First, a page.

Henry Salt (Egyptologist)
Salt, the son of Thomas Salt who was a physician and Alice née Butt, was born in Lichfield on 14 June 1780. He was the youngest of eight children and went to school in Lichfield, Market Bosworth, and finally in Birmingham under the teachings of his brother John Butt Salt. During his early life he took an interest in portrait painting. While in Lichfield, he studied under a water color artist named John Glover and in 1789, he traveled to London where he first studied under Joseph Farington and later under John Hoppner. After a time, he gave up being a portrait painter because he was unable to gain any substantial acclaim with his works.
After his time as a portrait painter, Salt was permitted to travel with the English nobleman George Annesley, Viscount Valentia as his secretary and draughtsman after being recommended by Thomas Simon Butt. They started on an eastern tour in June 1802, traveling on the British East India Company's extra (chartered) ship Minerva to India via the Cape Colony. Salt explored the Cape of Good Hope, India, and the Red Sea area. Through their friendship, Valentia would come to describe Salt as a "secretary-draftsman" as Salt not only provided company for the Lord, but also sketches and illustrations of the various sites and scenes they encountered on their voyage. In 1805, Valentia sent Salt on a journey into the Abyssinian area (now Ethiopia) to meet with Wolde Selassie, Ras of Tigray to open up trade relations on behalf of the English. While visiting there, Salt gained the respect of the Selassie. He returned to England on 26 October 1806. His journey home took him through Egypt where he met the Pasha Mehmet Ali. Salt's paintings from the trip were used in Valentia's Voyages and Travels to India, published in 1809. The originals of all the drawings were kept by Valentia, as also the copper plates after Salt's death. The format and style of the plates is similar to Thomas and William Daniell's work, "Oriental Scenery" (1795-1808).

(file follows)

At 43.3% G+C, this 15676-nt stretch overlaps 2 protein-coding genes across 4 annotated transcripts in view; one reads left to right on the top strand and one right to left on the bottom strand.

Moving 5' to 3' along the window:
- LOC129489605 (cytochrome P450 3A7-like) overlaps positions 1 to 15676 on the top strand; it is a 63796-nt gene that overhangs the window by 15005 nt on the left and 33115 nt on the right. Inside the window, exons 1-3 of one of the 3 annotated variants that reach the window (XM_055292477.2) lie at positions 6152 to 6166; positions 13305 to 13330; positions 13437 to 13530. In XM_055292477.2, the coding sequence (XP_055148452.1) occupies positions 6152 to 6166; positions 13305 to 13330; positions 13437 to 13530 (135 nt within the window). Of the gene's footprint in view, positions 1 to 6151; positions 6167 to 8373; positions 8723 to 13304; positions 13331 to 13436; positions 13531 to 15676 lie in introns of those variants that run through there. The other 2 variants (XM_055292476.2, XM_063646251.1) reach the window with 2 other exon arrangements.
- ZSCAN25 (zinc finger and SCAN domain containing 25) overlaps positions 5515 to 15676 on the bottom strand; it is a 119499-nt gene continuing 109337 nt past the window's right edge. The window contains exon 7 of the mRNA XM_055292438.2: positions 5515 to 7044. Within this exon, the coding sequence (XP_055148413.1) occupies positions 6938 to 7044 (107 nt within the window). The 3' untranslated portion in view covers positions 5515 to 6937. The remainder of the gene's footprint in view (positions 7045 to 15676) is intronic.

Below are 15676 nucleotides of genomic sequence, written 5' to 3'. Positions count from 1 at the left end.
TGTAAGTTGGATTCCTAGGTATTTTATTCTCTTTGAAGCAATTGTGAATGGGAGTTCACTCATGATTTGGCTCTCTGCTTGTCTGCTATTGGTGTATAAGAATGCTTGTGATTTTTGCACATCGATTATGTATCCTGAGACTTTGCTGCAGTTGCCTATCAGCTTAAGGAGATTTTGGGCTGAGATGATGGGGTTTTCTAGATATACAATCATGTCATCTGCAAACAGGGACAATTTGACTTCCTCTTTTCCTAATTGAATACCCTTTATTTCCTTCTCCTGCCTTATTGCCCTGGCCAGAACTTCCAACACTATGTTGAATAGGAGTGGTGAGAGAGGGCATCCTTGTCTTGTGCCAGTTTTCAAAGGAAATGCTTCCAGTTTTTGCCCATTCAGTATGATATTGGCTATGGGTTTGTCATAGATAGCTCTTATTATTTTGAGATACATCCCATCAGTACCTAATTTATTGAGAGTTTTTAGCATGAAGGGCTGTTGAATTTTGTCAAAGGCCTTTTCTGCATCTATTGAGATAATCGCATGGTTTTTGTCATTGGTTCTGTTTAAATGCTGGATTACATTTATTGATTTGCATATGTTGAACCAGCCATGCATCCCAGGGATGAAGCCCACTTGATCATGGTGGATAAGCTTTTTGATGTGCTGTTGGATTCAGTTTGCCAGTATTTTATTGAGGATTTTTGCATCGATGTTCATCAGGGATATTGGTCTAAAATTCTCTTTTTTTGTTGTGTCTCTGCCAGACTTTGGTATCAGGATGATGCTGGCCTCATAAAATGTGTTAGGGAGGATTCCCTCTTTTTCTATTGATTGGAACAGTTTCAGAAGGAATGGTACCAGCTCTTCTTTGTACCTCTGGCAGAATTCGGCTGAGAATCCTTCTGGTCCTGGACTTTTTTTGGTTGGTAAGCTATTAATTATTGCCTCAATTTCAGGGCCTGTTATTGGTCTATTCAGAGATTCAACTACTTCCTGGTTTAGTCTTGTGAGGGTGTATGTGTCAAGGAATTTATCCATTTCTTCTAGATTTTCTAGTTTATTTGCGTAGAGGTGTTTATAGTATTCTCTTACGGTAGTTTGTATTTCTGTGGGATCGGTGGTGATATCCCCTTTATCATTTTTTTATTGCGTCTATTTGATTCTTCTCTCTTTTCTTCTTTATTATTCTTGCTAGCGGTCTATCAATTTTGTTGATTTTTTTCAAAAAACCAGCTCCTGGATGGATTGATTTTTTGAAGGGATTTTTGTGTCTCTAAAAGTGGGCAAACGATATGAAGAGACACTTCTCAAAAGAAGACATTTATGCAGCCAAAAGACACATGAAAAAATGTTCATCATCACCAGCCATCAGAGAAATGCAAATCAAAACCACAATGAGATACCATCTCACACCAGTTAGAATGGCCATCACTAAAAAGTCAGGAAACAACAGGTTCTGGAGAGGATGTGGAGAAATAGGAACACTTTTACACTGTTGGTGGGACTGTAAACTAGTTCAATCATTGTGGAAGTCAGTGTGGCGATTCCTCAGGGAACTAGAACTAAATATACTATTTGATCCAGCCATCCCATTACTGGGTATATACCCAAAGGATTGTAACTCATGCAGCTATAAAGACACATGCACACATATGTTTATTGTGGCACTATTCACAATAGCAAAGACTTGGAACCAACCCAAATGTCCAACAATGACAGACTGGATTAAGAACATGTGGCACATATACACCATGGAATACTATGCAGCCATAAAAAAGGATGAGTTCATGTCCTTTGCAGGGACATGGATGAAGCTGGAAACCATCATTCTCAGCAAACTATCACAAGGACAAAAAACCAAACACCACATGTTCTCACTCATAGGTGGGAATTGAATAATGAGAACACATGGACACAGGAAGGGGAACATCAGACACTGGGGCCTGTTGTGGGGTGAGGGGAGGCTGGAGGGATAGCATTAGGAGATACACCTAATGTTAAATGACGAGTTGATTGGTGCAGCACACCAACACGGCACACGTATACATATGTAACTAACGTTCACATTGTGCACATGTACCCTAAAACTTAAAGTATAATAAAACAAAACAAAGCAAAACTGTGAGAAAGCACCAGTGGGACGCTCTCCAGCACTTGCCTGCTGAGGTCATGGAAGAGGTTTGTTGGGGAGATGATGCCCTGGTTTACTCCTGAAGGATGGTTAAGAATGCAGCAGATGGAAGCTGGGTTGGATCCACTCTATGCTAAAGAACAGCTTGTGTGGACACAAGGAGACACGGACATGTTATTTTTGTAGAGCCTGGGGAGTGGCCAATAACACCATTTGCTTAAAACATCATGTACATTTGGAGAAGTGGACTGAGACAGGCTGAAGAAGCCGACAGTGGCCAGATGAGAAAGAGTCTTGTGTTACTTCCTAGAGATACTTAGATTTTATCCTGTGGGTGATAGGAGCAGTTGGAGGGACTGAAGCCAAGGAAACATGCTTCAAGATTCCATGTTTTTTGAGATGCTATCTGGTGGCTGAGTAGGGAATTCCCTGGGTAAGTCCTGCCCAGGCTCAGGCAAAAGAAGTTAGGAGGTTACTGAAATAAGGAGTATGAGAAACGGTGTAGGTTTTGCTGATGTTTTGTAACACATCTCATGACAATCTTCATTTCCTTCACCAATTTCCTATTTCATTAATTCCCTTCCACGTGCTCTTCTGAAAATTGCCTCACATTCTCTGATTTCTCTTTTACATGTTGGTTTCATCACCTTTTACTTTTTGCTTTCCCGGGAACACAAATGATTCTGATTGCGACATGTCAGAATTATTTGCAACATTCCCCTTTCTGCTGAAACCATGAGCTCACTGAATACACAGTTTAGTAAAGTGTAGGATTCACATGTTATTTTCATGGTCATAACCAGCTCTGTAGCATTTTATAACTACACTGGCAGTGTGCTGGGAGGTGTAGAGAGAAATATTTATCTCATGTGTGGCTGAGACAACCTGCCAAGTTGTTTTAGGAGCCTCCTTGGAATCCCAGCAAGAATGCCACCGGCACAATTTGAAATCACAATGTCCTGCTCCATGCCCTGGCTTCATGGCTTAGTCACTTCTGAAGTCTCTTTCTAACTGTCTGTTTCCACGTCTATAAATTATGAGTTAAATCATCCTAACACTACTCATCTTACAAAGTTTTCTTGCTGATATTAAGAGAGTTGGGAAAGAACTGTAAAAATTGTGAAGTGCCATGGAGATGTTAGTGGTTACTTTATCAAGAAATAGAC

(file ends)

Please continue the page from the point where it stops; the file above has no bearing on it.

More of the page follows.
Salt returned to Ethiopia in 1809 on a government mission to develop trade and diplomatic links with the Ethiopian Emperor Egwale Seyon. Upon arrival, he was unable to meet with the king due to unrest in the country, so instead he went to stay with his friend the Ras Wolde Selassie. During this venture, Salt took on the side mission of verifying and correcting the information about the region reported by the Scottish traveler, James Bruce many years earlier. Salt came back to England in 1811 with numerous specimens of both plants and animals. Most notable was a species of dik-dik that was previously unknown to the people of England. He would go on to publish in 1814, , whose contents were on the culture, geography, customs, and topography of Ethiopia. He also published a collection of drawings entitled . He later returned and continued a friendship with the Ethiopian warlord Sabagadis.Twenty-four Views Taken in St Helena, The Cape, India, Ceylon, Abyssinia and Egypt